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Archived: MiHomecare - Bristol Inadequate

The provider of this service changed - see old profile

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Inspection report

Date of Inspection: 10, 15 September 2014
Date of Publication: 10 October 2014
Inspection Report published 10 October 2014 PDF

There should be enough members of staff to keep people safe and meet their health and welfare needs (outcome 13)

Not met this standard

We checked that people who use this service

  • Are safe and their health and welfare needs are met by sufficient numbers of appropriate staff.

How this check was done

We looked at the personal care or treatment records of people who use the service, carried out a visit on 10 September 2014 and 15 September 2014, talked with people who use the service and talked with carers and / or family members. We talked with staff and reviewed information given to us by the provider.

Our judgement

There were not always enough qualified, skilled and experienced staff to meet people’s needs.

Reasons for our judgement

Prior to this inspection we had received information of concern that there were not always enough qualified, skilled and experienced staff to meet people’s needs.

We spoke with the regional director and the senior member of staff employed at the branch who was currently responsible for the day to day care delivery. They told us they had recently experienced an unforeseen shortage of staff and that a recruitment process was being undertaken. They explained that this, together with frequent short notice of staff sickness had presented a recent challenge and had resulted in a direct impact on the timeliness of the care people received.

We asked the senior member of staff responsible to supply us with current information relating to staffing. This information showed that in the six months previous to our inspection, 19 staff had left the service, and this included the person managing the service. The information showed that out of the 19 staff no longer employed at the service, 17 staff had resigned and two had been dismissed from employment. The information supplied from the service projected that the current staff vacancies were the branch manager, one care co-ordinator, three field care supervisors and six full time care staff. The regional director told us that in the interim, additional office based and care staff from the provider’s other services were being used as a contingency.

Insufficient staffing levels did not ensure continuity of care. We spoke with 13 people who used the service and one person’s relative. We received mixed feedback from people about the staff who provided their care. Some people told us that they received the same regular staff, however others told us they were not always aware of who would be providing their care. For example, some people we spoke with told us that when the received their weekly care planning rota to show when their appointments were, the rota did not provide them with the staff members names and only showed the word ‘relief’. This meant they were not aware of who would be providing their care until the staff member arrived.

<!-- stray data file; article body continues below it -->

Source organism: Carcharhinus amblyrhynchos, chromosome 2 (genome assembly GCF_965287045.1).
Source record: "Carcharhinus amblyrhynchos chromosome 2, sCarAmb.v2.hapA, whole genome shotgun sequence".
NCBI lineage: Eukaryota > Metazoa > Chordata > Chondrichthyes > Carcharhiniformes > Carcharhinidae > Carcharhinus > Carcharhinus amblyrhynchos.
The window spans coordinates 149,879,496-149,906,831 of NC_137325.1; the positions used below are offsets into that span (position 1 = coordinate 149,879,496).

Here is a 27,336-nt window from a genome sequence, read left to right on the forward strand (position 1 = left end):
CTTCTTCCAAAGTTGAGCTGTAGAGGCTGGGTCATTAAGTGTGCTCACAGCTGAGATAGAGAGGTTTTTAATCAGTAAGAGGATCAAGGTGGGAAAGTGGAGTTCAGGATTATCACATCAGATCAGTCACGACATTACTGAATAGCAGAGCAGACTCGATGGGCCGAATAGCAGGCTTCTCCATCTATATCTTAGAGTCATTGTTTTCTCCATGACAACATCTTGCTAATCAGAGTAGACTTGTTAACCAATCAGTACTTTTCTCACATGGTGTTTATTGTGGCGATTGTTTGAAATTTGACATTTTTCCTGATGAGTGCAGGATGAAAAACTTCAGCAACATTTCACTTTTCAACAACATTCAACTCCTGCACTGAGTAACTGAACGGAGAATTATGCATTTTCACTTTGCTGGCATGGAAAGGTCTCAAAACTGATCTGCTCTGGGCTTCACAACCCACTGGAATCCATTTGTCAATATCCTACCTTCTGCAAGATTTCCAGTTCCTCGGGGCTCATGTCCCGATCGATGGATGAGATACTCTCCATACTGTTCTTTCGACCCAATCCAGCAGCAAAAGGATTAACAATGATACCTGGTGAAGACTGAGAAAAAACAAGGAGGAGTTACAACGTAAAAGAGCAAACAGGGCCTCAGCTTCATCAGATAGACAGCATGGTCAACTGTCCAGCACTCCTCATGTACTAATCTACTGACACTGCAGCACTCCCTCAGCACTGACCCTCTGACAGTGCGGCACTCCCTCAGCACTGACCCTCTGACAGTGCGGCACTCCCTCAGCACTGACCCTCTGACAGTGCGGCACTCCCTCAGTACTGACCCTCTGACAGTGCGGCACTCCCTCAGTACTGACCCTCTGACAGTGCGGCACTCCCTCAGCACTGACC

One person’s relative told us that recently staff had arrived who they had never seen before, and that the staff member was not aware of their relatives needs and it took a significant amount of time to explain this. Another person said they had received care from ‘lots’ of different staff and two other people told us they had called the service to express their concern about the number of different staff they received care from. This meant that people who used the service may receive care in their home, including personal care such as washing and dressing, from staff members they had never met before that day.

Staff told us that although people’s care needs were met, they were not always able to stay the correct length of time with people. We spoke with 11 members of staff regarding staffing levels at the service and the impact current staffing levels had on people’s care. They all told us that although the service was currently understaffed they were able to meet people’s needs, however care appointments were often cut short to achieve this. For example, one member of staff told us that they frequently reduced appointments to ensure they could attend all of their appointments. One member of staff told us, “There is no time to chat to people anymore. I just rush the care and go.” Another staff member told us, “It’s horrendous, we are expected to do everything fast.”

Staff also told us that additional short notice appointments were given to them whilst they were on duty. Some staff we spoke with told us that despite having a set appointment schedule, they would often be called by the care co-ordinators to be informed that additional appointments had been added to their round at short notice due to staff shortage or sickness. They said that due to the care co-ordinators absence of knowledge about people’s care needs, some complex